Food Fortification And Its Role In Nutrition Security Measures
Food fortification is considered an efficient public health strategy because it can reach wider susceptible populations through existing food delivery systems without requiring major changes in existing consumption patterns
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One of the main objectives of the Government’s nutrition security programmes such as the Mid-Day Meal (MDM) Scheme, Integrated Child Development Services (ICDS), etc., is to provide access to nutritious food to the underserved communities. Fortification of foods by adding essential micronutrients such as vitamin A, iron, iodine, zinc, folate, etc., to staple foods is an effective short-term measure that can improve the nutritional value of the wholesome meals supplied through these schemes and improve the health of the beneficiaries.
Supplementing the regular dietary pattern with fortified foods are an important means to tackle micronutrient deficiencies within affected groups of a population. Especially within a region having epidemiological evidence of micronutrient deficiencies, food fortification can be seen as a therapeutic approach. These deficiencies are among the leading causes of malnourishment. Micronutrient deficiencies are also prevalent among people with a high calorific diet and can have adverse effects on various aspects of children’s health. For instance, iodine deficiency can have a bearing on children’s cognitive functions, whereas deficiencies in vitamin A and zinc can affect their immunity.
Over 70% of the Indian population still consumes less than half of the Recommended Dietary Allowance (RDA) endorsed micronutrients. This is a major contributing factor to prevalent health concerns such as stunting, low immunity, cognitive losses, and physical impairments.
The World Health Organisation (WHO), the Food and Agriculture Organisation (FAO), and the Copenhagen Consensus have recognised food fortification as one of the top four methods for reducing micronutrient malnutrition at the global level. Currently, 79 countries have made it mandatory to fortify at least one major grain. These grains are usually fortified with vitamin A, iron, and folic acid, which help prevent blindness, anaemia and birth defects, and improve cognitive abilities.
In India, nutrition security measures such as the MDM Scheme and ICDS are designed to address health and nutrition issues among infants, children, and pregnant and lactating mothers. An effective way to secure micronutrients for beneficiaries is to include fortified foods as an additional supplement to the nutritious meals that are served to them as part of such programmes. Adding fortified foods are also useful in lowering the risk of the multiple deficiencies that can result from deficits in food supply or a poor quality diet.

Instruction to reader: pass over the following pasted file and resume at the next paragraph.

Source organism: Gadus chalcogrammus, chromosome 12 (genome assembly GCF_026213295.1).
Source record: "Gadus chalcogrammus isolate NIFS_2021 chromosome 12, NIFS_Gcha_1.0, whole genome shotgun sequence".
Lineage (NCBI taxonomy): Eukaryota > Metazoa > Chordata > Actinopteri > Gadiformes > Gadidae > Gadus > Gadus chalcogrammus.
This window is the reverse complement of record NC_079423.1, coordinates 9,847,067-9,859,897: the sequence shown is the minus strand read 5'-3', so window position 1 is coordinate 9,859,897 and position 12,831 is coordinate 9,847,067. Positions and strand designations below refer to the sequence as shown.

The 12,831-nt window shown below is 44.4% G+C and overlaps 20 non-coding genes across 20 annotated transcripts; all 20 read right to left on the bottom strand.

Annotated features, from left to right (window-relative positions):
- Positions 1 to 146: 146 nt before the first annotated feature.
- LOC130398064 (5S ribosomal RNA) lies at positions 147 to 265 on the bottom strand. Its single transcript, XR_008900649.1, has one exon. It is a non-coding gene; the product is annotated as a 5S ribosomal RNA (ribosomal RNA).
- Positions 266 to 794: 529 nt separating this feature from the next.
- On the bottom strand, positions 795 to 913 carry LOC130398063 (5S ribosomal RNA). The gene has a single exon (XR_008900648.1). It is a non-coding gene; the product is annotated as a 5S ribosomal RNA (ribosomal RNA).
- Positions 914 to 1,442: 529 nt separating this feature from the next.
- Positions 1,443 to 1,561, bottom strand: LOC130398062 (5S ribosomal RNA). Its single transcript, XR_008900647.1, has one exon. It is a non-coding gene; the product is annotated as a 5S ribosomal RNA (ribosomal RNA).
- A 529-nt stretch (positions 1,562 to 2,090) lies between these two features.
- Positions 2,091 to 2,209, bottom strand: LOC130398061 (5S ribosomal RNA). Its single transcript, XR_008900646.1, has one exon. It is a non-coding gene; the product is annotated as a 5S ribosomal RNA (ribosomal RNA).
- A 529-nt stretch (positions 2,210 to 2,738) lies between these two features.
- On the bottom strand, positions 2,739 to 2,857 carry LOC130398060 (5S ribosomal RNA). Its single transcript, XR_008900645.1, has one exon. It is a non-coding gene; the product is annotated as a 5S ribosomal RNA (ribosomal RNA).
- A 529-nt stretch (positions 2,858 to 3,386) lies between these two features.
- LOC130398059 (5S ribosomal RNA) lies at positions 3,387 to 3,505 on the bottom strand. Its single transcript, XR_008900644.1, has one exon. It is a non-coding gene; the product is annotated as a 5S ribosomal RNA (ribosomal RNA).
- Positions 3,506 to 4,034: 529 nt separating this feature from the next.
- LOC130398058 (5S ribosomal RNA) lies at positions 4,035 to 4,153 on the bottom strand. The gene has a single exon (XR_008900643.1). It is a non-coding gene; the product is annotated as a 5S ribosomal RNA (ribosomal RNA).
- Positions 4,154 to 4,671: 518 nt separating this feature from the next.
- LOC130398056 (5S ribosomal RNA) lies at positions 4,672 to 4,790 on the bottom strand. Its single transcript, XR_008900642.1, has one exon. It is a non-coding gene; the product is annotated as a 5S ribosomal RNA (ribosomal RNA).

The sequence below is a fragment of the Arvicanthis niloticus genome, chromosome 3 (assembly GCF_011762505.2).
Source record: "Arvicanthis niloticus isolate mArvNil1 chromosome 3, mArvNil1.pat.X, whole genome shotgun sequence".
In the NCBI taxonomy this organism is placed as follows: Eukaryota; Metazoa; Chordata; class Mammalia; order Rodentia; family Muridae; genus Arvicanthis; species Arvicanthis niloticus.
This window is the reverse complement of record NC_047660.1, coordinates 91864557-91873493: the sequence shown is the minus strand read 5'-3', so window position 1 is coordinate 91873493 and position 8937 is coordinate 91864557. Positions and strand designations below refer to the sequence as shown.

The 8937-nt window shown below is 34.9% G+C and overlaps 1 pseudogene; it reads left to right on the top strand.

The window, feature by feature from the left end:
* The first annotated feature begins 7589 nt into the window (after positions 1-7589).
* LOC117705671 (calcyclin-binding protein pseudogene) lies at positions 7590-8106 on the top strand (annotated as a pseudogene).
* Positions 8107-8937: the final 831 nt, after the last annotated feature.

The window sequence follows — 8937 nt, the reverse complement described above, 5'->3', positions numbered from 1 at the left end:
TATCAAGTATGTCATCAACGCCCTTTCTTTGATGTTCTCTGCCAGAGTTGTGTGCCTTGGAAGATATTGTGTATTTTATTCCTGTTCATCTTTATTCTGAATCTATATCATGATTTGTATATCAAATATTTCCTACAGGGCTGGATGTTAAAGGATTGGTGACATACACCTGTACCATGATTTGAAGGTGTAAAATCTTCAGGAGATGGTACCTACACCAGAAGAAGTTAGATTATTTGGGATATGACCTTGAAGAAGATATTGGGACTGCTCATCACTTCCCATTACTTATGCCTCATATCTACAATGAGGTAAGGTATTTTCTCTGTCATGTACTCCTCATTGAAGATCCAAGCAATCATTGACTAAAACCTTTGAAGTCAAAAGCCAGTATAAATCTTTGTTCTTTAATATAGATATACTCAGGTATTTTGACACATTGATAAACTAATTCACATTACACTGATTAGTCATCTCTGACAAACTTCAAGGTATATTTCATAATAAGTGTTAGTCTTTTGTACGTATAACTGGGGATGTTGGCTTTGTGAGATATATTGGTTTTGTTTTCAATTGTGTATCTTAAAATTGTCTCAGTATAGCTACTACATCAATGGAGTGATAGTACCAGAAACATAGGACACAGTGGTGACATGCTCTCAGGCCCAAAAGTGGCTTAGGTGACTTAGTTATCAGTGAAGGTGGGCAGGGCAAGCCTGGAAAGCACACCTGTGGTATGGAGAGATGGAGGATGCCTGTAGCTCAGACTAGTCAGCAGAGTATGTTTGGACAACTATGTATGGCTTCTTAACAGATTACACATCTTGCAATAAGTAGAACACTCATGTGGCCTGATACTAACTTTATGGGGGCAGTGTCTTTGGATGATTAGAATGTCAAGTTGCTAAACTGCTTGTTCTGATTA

Large-scale programmes such as the Mid-Day Meal Scheme, which serves up to 94.6 million children across the country every school day, or the ICDS catering to 84.4 million beneficiaries, are the best-suited means to impact more beneficiaries with fortified foods. While food fortification is being carried out in these schemes, there exists the necessity and scope to increase its reach to more beneficiaries. The inclusion of fortified foods in the Public Distribution System (PDS) can provide calorie-dense food at an affordable cost to larger sections of the underserved communities. The maximum impact of food fortification can be observed when fortified food is provided to specific groups which have shown evidence of prevalent nutritional deficiencies.
Currently, 20 states are providing Double Fortified Salt (DFS) through the MDM Scheme. Under the Scheme, Maharashtra provides fortified wheat flour in three districts; Haryana introduced fortified wheat flour and rice in Ambala, and Rajasthan provides fortified oil. Karnataka serves fortified rice in mid-day meals in three districts and will be extending to additional districts. Provision of fortified foods through the ICDS has begun in certain parts of Haryana and will begin in other states soon. Few states are also providing fortified wheat flour and fortified oil through the PDS.
Compared to other nutrition interventions, food fortification is also more cost-effective, if advantage can be taken of existing technology and large-scale distribution systems such as the MDM Scheme, ICDS, PDS, etc. It is estimated that inclusion of fortified rice and wheat flour in ICDS and MDM Scheme will require an additional amount of ₹300 crore, which is a small percentage of the annual allocation for these schemes (about ₹28,345 crore). It is estimated that through these programmes, benefits of food fortification could reach around 180 million beneficiaries and if extended to the Public Distribution System (PDS), the fortifying foods could benefit close to 800 million people.
Food fortification is considered an efficient public health strategy because it can reach wider susceptible populations through existing food delivery systems without requiring major changes in existing consumption patterns. It acts as an effective short-term approach to address the nutrition gaps within a population. The long-term, sustainable approach would be to diversify people’s dietary patterns by encouraging higher consumption of locally produced, seasonal food.
While simultaneously building such sustainable approaches in bringing diversity in the dietary habits of the citizens, food fortification can be seen as one of the important ways forward in improving the health of the citizens of the country.
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